It was during the reign of the first caliph, Abu Bakr, that the Qur'an was first compiled as a complete book bound between its covers.
Although the Qur'an was transcribed on leather sheets and other such materials during the life time of Muhammed (S.A.W) himself, they were never the main source for the study of the Qur'an on which the society depended. It was, in fact, the services of those who had learnt the whole Qur'an by heart on which the people counted. After the death of the Prophet, Abu Bakr (r) assumed the leadership of the Islamic state. When Musaylama the false prophet arraigned his powerful tribe - the Banu Haneef - against Abu Bakr (r), fighting broke out. The Muslims emerged victorious in the war. The greatest loss suffered by the Muslims, however, was the martyrdom of seventy of those who had memorized the whole of the Qur'an.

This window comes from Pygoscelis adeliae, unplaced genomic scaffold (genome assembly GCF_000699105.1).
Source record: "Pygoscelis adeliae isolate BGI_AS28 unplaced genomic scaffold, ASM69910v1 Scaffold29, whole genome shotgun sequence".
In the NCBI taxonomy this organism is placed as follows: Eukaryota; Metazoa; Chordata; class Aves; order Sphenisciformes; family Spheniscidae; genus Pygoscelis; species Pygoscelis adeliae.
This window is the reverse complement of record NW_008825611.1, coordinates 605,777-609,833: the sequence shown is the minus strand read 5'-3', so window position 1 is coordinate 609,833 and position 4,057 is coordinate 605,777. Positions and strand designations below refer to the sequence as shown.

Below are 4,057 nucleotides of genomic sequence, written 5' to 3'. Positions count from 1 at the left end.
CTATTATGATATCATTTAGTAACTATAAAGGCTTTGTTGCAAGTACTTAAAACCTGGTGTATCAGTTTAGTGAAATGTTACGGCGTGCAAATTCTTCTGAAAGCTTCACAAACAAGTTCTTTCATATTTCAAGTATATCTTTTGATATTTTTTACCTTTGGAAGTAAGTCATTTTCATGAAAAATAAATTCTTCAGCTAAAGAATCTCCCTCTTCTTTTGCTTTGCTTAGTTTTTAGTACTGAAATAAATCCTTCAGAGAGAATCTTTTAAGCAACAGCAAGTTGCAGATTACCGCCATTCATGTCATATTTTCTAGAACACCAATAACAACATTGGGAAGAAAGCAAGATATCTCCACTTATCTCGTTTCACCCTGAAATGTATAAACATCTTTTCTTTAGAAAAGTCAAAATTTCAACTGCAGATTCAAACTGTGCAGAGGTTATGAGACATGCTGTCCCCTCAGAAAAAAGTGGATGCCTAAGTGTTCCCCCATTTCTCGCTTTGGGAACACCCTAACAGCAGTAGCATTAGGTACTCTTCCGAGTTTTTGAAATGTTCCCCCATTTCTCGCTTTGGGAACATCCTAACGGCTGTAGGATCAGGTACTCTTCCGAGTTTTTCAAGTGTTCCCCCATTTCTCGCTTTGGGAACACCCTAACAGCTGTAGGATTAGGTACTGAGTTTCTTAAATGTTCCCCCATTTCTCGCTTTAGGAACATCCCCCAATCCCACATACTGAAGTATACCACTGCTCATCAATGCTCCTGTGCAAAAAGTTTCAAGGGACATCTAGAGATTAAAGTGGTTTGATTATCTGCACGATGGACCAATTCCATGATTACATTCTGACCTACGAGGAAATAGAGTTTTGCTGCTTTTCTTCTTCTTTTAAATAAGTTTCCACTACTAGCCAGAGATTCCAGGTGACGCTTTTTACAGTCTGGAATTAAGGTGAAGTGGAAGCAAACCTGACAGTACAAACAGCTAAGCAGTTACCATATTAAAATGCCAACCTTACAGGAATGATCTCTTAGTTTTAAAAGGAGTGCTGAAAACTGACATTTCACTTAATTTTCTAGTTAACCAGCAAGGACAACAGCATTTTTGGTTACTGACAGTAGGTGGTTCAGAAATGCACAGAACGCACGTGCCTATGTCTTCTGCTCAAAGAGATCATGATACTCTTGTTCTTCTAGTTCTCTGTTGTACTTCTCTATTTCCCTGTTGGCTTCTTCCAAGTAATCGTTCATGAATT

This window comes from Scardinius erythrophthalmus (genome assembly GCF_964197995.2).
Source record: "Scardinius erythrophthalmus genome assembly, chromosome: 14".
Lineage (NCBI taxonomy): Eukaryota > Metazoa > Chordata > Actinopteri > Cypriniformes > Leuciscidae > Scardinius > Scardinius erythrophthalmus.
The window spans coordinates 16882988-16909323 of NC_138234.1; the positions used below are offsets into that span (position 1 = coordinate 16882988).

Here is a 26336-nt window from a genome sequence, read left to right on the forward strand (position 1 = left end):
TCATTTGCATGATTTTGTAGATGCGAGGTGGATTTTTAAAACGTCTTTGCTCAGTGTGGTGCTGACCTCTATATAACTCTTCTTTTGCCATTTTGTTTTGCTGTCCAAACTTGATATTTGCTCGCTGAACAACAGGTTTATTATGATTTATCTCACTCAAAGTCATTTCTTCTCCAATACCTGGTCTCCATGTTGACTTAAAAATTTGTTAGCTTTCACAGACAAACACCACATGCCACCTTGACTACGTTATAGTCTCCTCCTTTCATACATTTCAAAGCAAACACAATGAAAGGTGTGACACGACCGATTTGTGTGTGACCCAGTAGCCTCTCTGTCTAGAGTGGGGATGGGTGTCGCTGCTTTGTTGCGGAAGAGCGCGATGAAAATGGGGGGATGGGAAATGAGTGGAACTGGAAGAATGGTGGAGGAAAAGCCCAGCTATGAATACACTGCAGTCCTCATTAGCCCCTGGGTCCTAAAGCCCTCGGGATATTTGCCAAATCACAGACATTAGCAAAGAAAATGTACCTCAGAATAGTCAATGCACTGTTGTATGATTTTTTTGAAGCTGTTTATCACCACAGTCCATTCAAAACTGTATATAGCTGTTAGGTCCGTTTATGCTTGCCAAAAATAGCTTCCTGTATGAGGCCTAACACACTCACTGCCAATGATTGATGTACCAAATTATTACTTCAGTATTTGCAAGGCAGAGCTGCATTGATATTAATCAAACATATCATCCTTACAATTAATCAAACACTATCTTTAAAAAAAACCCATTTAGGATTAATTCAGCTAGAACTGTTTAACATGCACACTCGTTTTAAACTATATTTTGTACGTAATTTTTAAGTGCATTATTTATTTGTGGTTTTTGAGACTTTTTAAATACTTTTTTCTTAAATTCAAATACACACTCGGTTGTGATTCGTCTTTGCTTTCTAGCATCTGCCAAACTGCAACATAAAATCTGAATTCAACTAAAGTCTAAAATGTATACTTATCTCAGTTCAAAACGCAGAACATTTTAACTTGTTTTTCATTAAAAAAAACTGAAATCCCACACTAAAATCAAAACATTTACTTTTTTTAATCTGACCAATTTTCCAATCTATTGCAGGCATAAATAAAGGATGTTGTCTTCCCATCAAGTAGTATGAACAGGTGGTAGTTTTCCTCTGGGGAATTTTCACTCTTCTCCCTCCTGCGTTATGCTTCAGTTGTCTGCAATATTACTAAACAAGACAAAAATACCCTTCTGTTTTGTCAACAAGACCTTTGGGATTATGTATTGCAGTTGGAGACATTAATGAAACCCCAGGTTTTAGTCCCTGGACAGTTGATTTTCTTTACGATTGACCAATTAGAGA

It was this incident which led Umar (r), one of the most important figures among the companions of the Prophet, to contemplate over the protection of the Qur'an. He discussed the measures that were to be taken for the purpose with the Caliph Abu Bakr (r). The Caliph was, thereby, convinced of the necessity of the compilation of the Qur'an as a complete book. He, thus, entrusted the task of compiling the Qur'an into a single book to Zaid bin Thabit, the official scribe of the Prophet and the most important of those who wrote down the Qur'an. Zaid bin Thabit himself had memorized the whole Qur'an. However, in the compilation of the Qur'an it was not just his memory on which he depended. He examined the Qur'anic scrolls which were in the possession of several persons. Further, he accepted the versions of only those who could produce at least two eye witnesses who had seen the scrolls being written in the presence of the Prophet himself. Whenever those with the scrolls came to him, he compared their version with his own as also with his memory - in such strict fashion did he continue with his task. Thus, Zaid bin Thabit compiled the whole Qur'an into a single book bound together by its covers. Such a compilation, bound as it was between two covers, came to be known as Mushaf. In short, therefore, it was Zaid bin Thabit, who, during the reign of Abu Bakr (r), compiled the first Mushaf which included, between its covers, the entire Qur'an.